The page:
Health Guide

Motion sickness

What is it?

Motion sickness is an unpleasant feeling that happens while you are in anything that moves, such as a car or an amusement park ride. It is also called car, sea, or air sickness. Motion sickness usually does not last long and goes away without treatment when the motion has stopped.


Your balance is controlled by fluid changes in your inner ear. Motion that causes a lot of fluid changes can cause you to feel sick to your stomach. Riding in a car, boat, or plane can cause changes in this fluid in your inner ear. Some medicines can make motion sickness worse.

Signs and Symptoms:

You may have some or all of the following symptoms.

  • Your skin may turn pale.
  • You may have an upset stomach.
  • You may have a lot of saliva (spit).
  • You may vomit (throw up) or not want to eat.
  • You may have a headache.
  • You may yawn a lot.
  • You may be sweaty.
  • You may find you are breathing faster than usual.
  • You may feel anxious (panicky).
  • You may feel dizzy, weak or tired.

Wellness Recommendations:

Special eyeglasses may help motion sickness.

Medical Care:

No care is usually needed. Rest with a cool towel over your eyes and forehead. You may want to take anti-nausea medicine (dramamine) before you travel. This may keep you from having motion sickness. You can buy this medicine over-the-counter at drug or grocery stores. Your caregiver may give you stronger medicine, such as scopolamine, to keep you from having motion sickness.

Dietary Measures:

  • Avoid alcohol if you have motion sickness as it can make you vomit more.

Herbs and Supplements:

Before taking any herbs or supplements, ask your caregiver if it is OK. Talk to your caregiver about how much you should take. If you are using this medicine without instructions from your caregiver, follow the directions on the label. Do not take more medicine or take it more often than the directions tell you to. The herbs and supplements listed may or may not help treat your condition.


    Complementary Therapies:

    • Acupuncture or acupressure can help motion sickness.
    • Biofeedback has been helpful for motion sickness.

    Do's and Don'ts:

    • To keep from getting motion sickness, do not eat a big meal or drink alcohol before and during travel.
    • Do not read and do not sit where people are smoking.
    • Try to breathe slowly and deeply.
    • Take medicine to keep from getting motion sickness.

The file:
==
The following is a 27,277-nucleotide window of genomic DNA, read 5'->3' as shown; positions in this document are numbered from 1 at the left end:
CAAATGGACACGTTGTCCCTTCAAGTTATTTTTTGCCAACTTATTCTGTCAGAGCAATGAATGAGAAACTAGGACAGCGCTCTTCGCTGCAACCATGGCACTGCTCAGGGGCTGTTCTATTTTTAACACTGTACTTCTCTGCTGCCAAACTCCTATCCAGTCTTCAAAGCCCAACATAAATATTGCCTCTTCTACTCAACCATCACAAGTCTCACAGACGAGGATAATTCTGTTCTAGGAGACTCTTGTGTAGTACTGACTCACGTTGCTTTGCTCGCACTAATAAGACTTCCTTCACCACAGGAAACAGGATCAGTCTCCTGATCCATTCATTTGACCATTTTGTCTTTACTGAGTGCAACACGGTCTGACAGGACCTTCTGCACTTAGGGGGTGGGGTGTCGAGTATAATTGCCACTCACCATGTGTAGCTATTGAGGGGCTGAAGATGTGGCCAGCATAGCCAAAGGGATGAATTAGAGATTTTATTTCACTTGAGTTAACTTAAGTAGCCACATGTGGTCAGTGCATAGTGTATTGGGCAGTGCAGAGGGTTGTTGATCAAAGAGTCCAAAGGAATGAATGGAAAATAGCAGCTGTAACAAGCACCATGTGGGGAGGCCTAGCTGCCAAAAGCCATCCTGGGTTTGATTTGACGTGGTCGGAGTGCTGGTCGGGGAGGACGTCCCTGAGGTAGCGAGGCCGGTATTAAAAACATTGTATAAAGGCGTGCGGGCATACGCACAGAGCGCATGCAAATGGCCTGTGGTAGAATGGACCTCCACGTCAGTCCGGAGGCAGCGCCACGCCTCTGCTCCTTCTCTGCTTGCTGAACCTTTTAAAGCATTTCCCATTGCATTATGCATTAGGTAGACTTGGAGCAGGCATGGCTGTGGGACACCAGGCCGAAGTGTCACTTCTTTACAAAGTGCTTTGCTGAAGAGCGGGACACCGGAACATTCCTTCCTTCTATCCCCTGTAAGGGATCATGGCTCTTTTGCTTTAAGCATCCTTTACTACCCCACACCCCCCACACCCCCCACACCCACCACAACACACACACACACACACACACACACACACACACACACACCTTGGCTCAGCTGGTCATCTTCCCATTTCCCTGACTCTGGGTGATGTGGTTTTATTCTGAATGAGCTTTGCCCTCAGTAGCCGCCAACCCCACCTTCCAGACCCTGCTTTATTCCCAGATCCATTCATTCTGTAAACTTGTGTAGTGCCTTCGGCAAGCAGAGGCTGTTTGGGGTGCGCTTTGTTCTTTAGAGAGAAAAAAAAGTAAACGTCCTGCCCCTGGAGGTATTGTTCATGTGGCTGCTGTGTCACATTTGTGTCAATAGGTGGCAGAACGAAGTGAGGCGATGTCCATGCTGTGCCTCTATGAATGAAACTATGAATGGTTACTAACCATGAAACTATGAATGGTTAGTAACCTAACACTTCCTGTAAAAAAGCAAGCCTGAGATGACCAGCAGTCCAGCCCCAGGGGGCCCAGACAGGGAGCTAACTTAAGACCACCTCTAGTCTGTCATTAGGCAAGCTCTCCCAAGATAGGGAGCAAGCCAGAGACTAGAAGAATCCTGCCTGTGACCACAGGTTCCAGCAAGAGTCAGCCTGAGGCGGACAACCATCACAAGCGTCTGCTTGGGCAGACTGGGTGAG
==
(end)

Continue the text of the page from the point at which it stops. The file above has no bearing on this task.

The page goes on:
Other ways of treating your symptoms : Other ways to treat your symptoms are available to you.

    Talk to your caregiver if:

    • You would like medicine to treat motion sickness.
    • Your symptoms have not gone away or improved by these self-help measures.
    • You have questions about what you have read in this document.


    • You have been vomiting and are feeling dizzy or faint.
    • You cannot drink or are very thirsty.
    • You have not passed urine in 8 hours, your urine is dark yellow, or your skin is very dry. These are signs that your body has lost too much water dehydration (d-hi-dra-shun).

    Care Agreement:

    You have the right to help plan your care. To help with this plan, you must learn about your health condition and how it may be treated. You can then discuss treatment options with your caregivers. Work with them to decide what care may be used to treat you. You always have the right to refuse treatment.


    1. Bertolucci LE & DiDario B: Efficacy of a portable acustimulation device in controlling seasickness. Aviat Space Environ Med 1995; 66(12):1155-1158.

    2. Jones DR, Levy RA, Gardner L et al: Self-control of psychophysiologic response to motion stress: using biofeedback to treat airsickness. Aviat Space Environ Med 1985; 56(12):1152-1157.

    3. Lawther A & Griffin MJ: A survey of the occurrence of motion sickness amongst passengers at sea. Aviat Space Environ Med 1988; 59(5):399-406.

    4. Schmid R, Schick T, Steffen R et al: Comparison of seven commonly used agents for prophylaxis of seasickness. J Trav el Med 1994; 1(4):203-206.

    5. Vente PE, Bos JE, de Wit G: Motion sickness amelioration induced by prism spectacles. Brain Res Bull 1998; 47(5):503-505.

    Last Updated: 7/4/2018
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